A federal appeals court denied a motion for a rehearing on Baltimore’s policy of requiring citizens to sign nondisclosure agreements in settlements of police misconduct cases.
The court denied the city’s request for another hearing on a July ruling from the U.S. Court of Appeals for the 4th Circuit, which found the practice unconstitutional.
In a statement, Ashley Overbey, who brought the lawsuit against the city after it attempted to deny her some of her settlement money when she commented on her experience with police on social media, said the decision supports the public’s First Amendment rights: “I stood up for what’s right and I am absolutely ecstatic about this ruling in favor of the people and their free speech rights.”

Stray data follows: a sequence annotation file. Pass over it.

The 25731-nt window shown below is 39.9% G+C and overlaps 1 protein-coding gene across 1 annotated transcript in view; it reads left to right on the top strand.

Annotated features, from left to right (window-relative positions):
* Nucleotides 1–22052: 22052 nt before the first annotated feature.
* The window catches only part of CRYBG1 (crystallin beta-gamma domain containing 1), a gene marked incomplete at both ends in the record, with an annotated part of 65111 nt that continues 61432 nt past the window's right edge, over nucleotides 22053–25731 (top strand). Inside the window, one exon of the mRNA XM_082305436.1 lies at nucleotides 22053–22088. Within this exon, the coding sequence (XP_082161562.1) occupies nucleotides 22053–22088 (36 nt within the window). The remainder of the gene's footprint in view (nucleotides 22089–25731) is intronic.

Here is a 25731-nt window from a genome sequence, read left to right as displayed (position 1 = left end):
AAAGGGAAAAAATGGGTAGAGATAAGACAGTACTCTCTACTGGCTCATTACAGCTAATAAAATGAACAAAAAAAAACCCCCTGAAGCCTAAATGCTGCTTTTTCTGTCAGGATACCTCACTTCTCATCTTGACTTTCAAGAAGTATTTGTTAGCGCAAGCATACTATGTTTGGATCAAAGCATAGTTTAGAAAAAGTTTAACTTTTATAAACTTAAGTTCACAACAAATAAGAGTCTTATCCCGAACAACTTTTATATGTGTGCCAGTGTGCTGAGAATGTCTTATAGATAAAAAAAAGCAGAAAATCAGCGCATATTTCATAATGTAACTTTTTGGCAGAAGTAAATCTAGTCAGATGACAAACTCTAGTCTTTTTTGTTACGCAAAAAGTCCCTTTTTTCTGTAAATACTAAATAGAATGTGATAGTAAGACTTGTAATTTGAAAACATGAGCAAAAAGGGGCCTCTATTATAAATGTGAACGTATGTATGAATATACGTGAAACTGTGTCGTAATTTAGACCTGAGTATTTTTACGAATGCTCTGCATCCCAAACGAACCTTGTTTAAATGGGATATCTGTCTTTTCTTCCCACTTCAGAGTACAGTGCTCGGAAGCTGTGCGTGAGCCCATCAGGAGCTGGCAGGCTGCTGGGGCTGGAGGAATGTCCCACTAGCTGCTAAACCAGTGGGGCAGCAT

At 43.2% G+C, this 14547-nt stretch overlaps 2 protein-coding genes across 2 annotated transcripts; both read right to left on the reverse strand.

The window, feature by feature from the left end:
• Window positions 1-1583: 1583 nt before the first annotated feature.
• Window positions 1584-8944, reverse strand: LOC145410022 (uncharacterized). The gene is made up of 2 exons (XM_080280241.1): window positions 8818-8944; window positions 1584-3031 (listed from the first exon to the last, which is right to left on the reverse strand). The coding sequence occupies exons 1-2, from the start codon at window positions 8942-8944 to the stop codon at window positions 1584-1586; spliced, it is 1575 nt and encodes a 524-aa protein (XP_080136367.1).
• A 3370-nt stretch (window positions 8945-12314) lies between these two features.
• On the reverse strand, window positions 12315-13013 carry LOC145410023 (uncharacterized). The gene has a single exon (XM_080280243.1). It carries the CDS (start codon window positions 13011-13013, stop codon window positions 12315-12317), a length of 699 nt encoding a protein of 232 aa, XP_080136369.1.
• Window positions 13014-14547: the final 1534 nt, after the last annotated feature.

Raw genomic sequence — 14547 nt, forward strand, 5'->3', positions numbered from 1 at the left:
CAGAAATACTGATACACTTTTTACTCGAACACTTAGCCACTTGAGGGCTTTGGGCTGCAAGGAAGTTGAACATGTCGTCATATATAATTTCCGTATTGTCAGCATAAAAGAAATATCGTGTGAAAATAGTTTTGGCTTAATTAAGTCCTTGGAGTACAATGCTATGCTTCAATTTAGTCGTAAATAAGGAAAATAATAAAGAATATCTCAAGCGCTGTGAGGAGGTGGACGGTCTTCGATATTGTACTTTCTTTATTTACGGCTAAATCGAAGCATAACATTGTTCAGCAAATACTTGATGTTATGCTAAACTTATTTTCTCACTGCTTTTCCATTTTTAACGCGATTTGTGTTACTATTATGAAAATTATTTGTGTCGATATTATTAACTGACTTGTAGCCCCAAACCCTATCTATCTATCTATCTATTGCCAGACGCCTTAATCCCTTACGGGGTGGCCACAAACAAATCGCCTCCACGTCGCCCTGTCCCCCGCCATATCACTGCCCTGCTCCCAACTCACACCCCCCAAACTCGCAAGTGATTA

The court ruled in July that the agreements equated to “hush money,” as Overbey argued the city improperly denied her half of her settlement after she responded to comments online about her experience with police.
According to the court’s written opinion, the Baltimore woman sued three police officers, alleging they beat, tased, verbally abused her and arrested her after she called 911 to report a burglary.